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January 7, 2021     Lovell Chronicle
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January 7, 2021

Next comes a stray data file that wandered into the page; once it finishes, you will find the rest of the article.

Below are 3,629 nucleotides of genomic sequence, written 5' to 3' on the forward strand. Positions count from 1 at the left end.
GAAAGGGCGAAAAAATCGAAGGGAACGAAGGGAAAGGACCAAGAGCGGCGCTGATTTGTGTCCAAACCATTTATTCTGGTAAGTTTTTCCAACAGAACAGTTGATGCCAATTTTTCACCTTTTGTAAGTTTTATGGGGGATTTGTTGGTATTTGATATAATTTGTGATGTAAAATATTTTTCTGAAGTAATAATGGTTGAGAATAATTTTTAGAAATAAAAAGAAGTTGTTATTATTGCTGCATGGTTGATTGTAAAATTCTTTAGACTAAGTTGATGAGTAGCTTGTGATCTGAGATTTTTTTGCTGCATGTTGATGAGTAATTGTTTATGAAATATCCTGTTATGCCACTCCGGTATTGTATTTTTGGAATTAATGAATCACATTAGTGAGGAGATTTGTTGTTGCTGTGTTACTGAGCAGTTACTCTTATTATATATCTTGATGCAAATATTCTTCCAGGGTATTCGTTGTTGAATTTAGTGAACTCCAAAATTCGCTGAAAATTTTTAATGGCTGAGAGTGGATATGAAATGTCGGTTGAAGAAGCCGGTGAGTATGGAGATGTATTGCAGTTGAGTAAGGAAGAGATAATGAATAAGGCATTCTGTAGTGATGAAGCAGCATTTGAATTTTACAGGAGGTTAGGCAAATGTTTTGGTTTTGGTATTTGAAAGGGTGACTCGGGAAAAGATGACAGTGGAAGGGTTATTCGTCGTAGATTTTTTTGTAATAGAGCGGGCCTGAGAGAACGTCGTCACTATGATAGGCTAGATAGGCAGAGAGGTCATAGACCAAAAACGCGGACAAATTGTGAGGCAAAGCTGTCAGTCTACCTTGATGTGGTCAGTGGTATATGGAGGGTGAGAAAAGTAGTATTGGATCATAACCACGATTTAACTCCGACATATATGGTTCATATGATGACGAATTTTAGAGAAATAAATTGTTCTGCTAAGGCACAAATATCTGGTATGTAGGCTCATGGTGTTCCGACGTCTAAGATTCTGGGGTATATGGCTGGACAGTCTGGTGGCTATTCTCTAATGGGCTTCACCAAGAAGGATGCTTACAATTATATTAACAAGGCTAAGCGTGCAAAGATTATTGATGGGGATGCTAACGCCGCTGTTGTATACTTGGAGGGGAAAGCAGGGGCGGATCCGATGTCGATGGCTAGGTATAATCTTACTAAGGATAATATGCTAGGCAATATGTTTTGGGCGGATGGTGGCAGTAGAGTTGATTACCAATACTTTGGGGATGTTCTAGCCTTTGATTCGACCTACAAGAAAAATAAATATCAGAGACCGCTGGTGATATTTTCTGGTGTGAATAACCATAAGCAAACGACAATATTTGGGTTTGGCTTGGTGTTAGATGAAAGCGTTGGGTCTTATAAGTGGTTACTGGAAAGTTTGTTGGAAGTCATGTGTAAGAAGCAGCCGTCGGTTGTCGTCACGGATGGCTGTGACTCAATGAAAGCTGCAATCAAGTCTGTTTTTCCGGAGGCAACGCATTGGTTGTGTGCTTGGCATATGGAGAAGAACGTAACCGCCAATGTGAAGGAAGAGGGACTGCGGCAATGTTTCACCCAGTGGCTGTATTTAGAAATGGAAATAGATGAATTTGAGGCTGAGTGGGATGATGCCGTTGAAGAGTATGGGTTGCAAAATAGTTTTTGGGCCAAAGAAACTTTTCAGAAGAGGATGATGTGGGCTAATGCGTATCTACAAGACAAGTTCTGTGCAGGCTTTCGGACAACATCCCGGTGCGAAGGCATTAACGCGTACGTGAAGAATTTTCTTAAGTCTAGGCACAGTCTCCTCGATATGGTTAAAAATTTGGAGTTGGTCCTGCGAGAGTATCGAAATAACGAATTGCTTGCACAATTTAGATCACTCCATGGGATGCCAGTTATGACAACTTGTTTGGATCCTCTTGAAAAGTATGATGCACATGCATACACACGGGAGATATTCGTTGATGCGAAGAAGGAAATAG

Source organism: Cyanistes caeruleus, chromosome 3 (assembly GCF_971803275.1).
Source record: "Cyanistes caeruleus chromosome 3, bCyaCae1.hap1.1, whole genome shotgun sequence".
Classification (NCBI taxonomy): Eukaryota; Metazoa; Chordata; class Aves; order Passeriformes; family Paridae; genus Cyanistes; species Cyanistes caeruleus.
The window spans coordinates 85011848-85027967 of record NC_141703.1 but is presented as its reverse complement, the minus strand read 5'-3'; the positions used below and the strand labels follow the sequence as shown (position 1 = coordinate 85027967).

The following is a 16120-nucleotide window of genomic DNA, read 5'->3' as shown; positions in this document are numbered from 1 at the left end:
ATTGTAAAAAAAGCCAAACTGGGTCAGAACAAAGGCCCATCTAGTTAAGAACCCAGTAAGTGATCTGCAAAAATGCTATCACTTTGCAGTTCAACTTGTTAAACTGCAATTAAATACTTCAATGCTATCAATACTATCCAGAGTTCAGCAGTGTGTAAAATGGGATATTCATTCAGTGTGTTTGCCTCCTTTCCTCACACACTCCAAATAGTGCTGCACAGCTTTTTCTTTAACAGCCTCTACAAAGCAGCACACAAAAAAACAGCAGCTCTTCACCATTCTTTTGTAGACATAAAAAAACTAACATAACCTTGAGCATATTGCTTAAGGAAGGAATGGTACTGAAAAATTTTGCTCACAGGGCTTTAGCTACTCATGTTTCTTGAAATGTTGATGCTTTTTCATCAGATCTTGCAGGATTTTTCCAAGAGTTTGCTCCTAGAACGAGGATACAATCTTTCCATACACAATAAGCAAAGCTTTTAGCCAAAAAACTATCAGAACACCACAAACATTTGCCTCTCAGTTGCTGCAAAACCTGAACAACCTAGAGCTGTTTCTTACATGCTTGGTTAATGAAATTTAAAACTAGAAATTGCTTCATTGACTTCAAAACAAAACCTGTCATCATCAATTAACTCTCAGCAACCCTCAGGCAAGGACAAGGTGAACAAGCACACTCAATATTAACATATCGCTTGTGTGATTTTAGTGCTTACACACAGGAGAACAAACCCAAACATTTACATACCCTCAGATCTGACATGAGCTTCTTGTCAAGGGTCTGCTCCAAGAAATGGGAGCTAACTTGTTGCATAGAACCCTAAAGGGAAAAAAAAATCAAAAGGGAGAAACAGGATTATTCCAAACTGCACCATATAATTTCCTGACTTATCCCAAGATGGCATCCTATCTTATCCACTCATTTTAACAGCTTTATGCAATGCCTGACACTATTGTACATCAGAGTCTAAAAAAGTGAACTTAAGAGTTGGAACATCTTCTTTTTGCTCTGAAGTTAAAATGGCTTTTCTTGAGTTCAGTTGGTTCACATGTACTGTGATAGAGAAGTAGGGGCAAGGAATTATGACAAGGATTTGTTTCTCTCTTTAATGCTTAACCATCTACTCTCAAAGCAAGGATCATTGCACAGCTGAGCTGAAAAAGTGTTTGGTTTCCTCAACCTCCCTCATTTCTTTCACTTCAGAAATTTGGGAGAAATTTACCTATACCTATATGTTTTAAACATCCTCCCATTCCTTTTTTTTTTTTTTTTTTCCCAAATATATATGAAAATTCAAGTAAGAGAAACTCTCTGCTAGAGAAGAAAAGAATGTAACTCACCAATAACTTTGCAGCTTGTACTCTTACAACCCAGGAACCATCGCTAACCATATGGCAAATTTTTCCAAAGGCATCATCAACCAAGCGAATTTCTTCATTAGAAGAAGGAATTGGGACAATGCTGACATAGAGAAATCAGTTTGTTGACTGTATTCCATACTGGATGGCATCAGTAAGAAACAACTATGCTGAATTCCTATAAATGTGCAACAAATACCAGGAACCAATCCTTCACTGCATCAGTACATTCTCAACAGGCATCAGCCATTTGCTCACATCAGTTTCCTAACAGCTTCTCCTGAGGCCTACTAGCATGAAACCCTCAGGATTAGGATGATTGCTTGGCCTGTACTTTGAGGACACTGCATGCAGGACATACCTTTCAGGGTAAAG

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‘ munities 6 The Lovell Chronicle 1 January 7, 2021 LEGISLATURE: FLITNER continued from page one Lawmakers will have work to do on the state’s finances; The Consensus Revenue Estimating Group (CREG) report issued in October projected a $451.1 million shortfall in the state’s general fund and an education shortfall of ap— proximately $300 million. Taken to ether, it’s a gulf of more t an $750 million. Flitner doesn’t know what’s going to happen, noting that the Revenue Committee did not move any legislation from their interim work that would address revenue genera— tion. In addition, the gover- nor made extensive budget cuts and Appropriations backed those recommen- dations with , additional cuts, but nothing extreme. “I still get the sense that W 0min citizens do not be ieve t ey need to help pay for the services they enjoy and are 0p- posed to any tax increas— es that might help with the shortfal facing man of our agencies,” she sai . “Yes, more cuts are ex— pected and there are also cuts proposed in the most legislation.” Flitner will not be sub- mitting anyof her own leg- islation but has co—si ned a couple of pieces an has pending requests. In addi- tion to chairing the TRW, she’s also been select- ed to serve on the Labor, Health and Social Services Committee. As she looks ahead to the new year, Flitner said, “I hope that we logically address our budget crises. We must fund education, healthcare, corrections and highways. Coal is not coming back, and there doesn’t appear to be a new ‘boom’ to save us. “Therefore we are fi- nally faced with very dif— ficult decisions. We can only count on our invest- ment returns and income from existing taxes to car- rly us so far. We’re burning t rough our savings ac— counts, and I don’t see a way out of this without a balance of both options.” To View Tuesday’s leg- islative proceedings, visit www.wyoleg.gov. The governor’s State of the State will be live- streameg separately on the channel starting at 2 pm, Business Council launches Thrive Survive Campaign SHERIDAN (WNE) — The Wyoming Business Council launched a Thrive > Survive Campaign, fea— turing Wyoming stories where innovation, lots of elbow grease and working together have helped com- and business- es weather the pandemic, sometimes even growing stronger, according to a press release. The Thrive > Survive Campaign spotlights resil— iency stories from a variety of Wyoming communities, pro rams and businesses at t rivewyomingorg. These stories serVe as examples pr how Wypming VACCINE AT NBHH “Once the Wyoming Department of Health re— leases the vaccination or— der for the public, North Big Horn. Hospital Dis— trict will be publicizing our community vaccination plan in various media,” Ko— ritnik said. According to the inter- im draft of the statewide COVlD-19 vaccination plan published by the Wyoming Department of Health, the vaccination rollout will be carried out in three phases. Phase 1 will vaccinate healthcare personnel like— ly to be exposed to or treat people with COVlD-19 be— fore prioritizing people at increased risk for severe illness from COVID—19, in- cluding people with un— derlying medical condi- tions, people 65 years of age and older and essential workers. Phase 2,will vaccinate critical populations, which will be additional critical workers, people with un- derlying conditions, those in congregate settings and people with limited access to vaccination services, the department of health draft reads. “As vaccine supply con- tinues to increase in Phase 2,, the WDH will approve other providers to begin ordering COVID—19 vaccine and vaccinating additional critical pbpulations as well as the general public,” the draft reads. In defining who fits under the umbrella of the term critical populations, the plan states that, “the (Advisory Committee on Immunization Practic- es) will provide prioriti— can move forward. The un- precedented challenges in 2020 have reinforced the necessity to go beyond just survival mode and lay the groundwork to be more re- silient and thrive. WBC plans to add more features in the com— ing months. Anyone with an‘ uplifting story to share can submit his ideas on the website. Do you have a story from your community or know of a business who has shown resilience, creativ- ity and innovation during these challenging times? WBC staff wants to hear about it. continued from page one zation recommendations based on a number of fac- tors, including the need to maintain those elements of community infrastruc- ture that are essential to carrying out the pandemic response; limiting mortali- ty among high-risk groups and reduction of morbid- ity in the community; and minimizing social disrup— tion and economic losses.” Finally, in Phase 3, the vaccine will be made avail— able to the general public. “Vaccine will be available to all enrolled COVID-19 vaccination pro- viders and ordering will be based on provider capacity and need, the plan reads. COVlD-19 IN NBHH After contending with four COVlD-19 patients in the hos ital last week, the hospita is currently only treating one patient this week, Koritnik said. Seven” staff are, cur- rently out ill with COVID-19 symptoms with three addi— tional staff out on quaran— tine, according to Koritnik. Since the beginning of the pandemic, 64 NBHH staff have tested positive for the virus. The New Horizons Care Center still stands at zero positive cases among residents. The levels of COVID-19 within Big Horn County are still cause for concern, ac- cording to Infection Pre— vention nurse Emily Nebel. “Our county positivity rate is back up to 22.5 per- cent,” Nebel said. “We are still in the yellow'as this is based on tests performed in a day, but this is still re- ally hig .” Neves new comm BY BARBARA ANNE GREENE The first order of busi- ness when the Jan. 5 Big Horn County Commission— er meeting was called to or- der at 9 am. was the nomi- nation for chair. Commissioner Felix Carrizales, who has been the chair for the past four years, nominated Dave Neves for the position. The newly sworn—in commis- sioner, Bruce Jolley, sec— onded the motion. Carrizales said he talk- ed to Neves prior to nom— inating him, to make, sure that Neves wanted to take it on. Neves indicated he was ready. At 8:45 a.m., Dis— trict Court Clerk Serena Lipp swore Jolley in as a commisswner. ROAD/BRIDGE/ENGINEERING Big Horn County res— ident Boyd Van Fleet and John Koller appeared be— fore the commission for an ongoing discussion regard- ing Lane 35. Van Fleet and Koller came to a meeting in 2019 to discuss the Lane. ‘ Van Fleet presented his reasons and his documen- ' for believin that the tatlogE—ninn in 901% had Va- cated the road. County Deput At— torney Jennifer Kir , land planner Nick Kruger, South Road & Bridge Supervisor Shannon Hovey and act— ing county engineer Thom- as Bridges also took part in the discussion. After considerable dis— cussion, the commission directed Kruger and Kirk to compile the documen— tation they found in the re- cords and send it to Van Fleet. The commission told Van Fleet that he and Koller ‘ could come back to discuss the findings at a later date. In other department reports Hovey and north end supervisor Eric Mann gave updates on their departments. New County Commissioner Bruce Jolle commission meeting. Kandi Dooley, from TCT, told the commission that the compan had got- ten all the work one in the CARES Act project. TCT is goin to continue to ex— pan their covera e area with the company unding the project. lCS TEAM UPDATE Emergency coordina— tor LaRae Dobbs gave an update on vaccines in the county. She said the county received 600 doses for Jan— ‘ uary. They will receive new dOSes each month. Like the Wyoming? Department of Health, the county is fo- cused on Phase 1A priori- ties. According to the Dept. of Health “Priority groups for Phase 1A in Wyoming include healthcare work— ers with regular potential for exposure to COVID-19 patients or infectious ma- terials, residents and staff of long-term care facilities, assisted living facilities and residential care facilities for people with intellectual or developmental disabilities.” A special, targeted ef— fort involving pharmacy chains to help vaccinate residents of many Wyoming nursing homes and assisted living facilities is planned for early January. Dobbs said the team is prepping toward Phase 1B priOrities, which are ener- ally described as inc uding people who are 80 years of age and older and frontline essential workers who must interact with the public and are unable to consistent~ 1y physically distance from ission chair, Jolley sworn in ‘ BARBARA ANNE GREENE y takes the oath of office at the Jar-1.5 others. * OTHER BUSINESS , - Treasurer Becky Lind- sey presented the 2021 depositories. - The commissioners made Weed and Pest ap- pointments: June Booth, Kie Miller, Tim Beck and Janalee Call. ' - Kruger gave his de- partment report. He noted 2020 was the busiest year ever for Land Planning. Gregory Kennett, Des- sa Dale and Kelsey O’Neill from DJ&A were appoint- ed to represent the county in the BLM Grazing Regu— lations/ Environmental Im- pact Statement. - A re uest to build a hanger at t e south airport for a private jet was dis— cussed and approved. From our files Government shutdown reaches 20 days in 1996 ' 100 Years Ago, Jan. 7, 1921 The Cowley Progress Tradition will give way to progress next March 4, when Warren G. Harding as the new President of the United States heads the in- augural parade up Pennsyl— vania Avenue. Announce- ment has been made that Senator Harding has decid- ed to use an automobile for his ride from the Capitol to the White House instead of a carriage, the type of con—‘ veyance used by every pres- ident with the exception of Andrew Jackson since the inauguration of Thomas Jefferson. President Jack— son rode horseback. 75 Years Ago, Jan. 10, 1946 g Lovell Chronicle e are glad to learn that Lt. Smith Shumway, who gave his eyesight for his country, is now re- ceiving the highest praise for his work of speaking to school children under the auspices of the Junior Red Cross. 50 Years Ago, Jan. 7, 1971 The Lovell Chronicle Bill Koontz, who just celebrated his 96th birth— day, recalls that there were many houses in need of paint in those Depres- sion days and that much of Main Street was “lit- tle wood buildings.” There were no houses for rent, and so he hauled the nu— cleus of his present home on Jersey Avenue in from an abandoned coal mine nearby. He bought the pool hall, which he operated un- til 1944, when he sold it and bought a row of a artments on Idaho Ave. T ese were sold in 1965 to Frank Wilk— erson. Koontz still keeps things up around the place and may be seen driving to town in his 1957 mod- el car most days. His only concession to his advanced age, it seems, is to preface most discussions of the fu— ture with the words, “If I’m around...” 25 Years, Ago, Jan. 4, The Lovell Chronicle Operations at the Big— horn Canyon National Rec— reation Area continue with a minimum of personnel with the government shut- down going into its 20th day on Thursday, the lon- gest in history. A dedication ceremony and open house for the By- ron Seminary Building will be held Jan. 14. 10 Years Ago, Jan. 6, 2011 The Lovell Chronicle The Hen House had a great 2010 Christmas retail season, according to new owner John Lafko, who has been one of a few retailers selling at the Hen House, which was owned by Kath- leen Orton until Jan. 1, 2011, when Lafko took over. ’